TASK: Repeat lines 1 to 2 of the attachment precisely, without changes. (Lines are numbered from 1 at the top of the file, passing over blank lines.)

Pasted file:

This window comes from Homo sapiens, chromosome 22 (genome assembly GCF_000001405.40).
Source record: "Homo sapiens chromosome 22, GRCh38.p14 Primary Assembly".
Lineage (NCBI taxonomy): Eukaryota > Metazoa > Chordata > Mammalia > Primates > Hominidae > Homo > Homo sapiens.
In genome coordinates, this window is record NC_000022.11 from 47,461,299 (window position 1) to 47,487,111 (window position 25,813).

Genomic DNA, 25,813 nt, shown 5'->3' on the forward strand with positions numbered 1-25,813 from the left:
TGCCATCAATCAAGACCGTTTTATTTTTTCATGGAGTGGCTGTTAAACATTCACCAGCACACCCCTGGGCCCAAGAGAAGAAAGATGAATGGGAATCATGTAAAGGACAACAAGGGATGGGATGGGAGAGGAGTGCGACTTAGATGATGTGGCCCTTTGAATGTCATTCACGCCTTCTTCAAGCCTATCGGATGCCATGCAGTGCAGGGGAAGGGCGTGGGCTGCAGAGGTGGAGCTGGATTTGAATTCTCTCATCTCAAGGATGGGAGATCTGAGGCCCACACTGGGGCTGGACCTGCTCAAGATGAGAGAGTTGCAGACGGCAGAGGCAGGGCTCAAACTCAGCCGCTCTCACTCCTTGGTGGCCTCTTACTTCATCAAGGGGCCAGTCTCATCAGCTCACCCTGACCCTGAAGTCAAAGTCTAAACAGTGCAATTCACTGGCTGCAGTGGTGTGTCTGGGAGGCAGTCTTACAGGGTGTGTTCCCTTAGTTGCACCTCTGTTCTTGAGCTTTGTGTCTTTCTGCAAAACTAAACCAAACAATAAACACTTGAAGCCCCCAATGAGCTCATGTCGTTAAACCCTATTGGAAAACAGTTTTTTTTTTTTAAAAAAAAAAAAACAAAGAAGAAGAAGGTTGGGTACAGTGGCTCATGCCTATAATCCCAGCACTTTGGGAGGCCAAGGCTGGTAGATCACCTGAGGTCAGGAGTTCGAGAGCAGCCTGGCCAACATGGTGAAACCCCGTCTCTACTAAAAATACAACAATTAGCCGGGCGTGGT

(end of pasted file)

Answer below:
This window comes from Homo sapiens, chromosome 22 (genome assembly GCF_000001405.40).
Source record: "Homo sapiens chromosome 22, GRCh38.p14 Primary Assembly".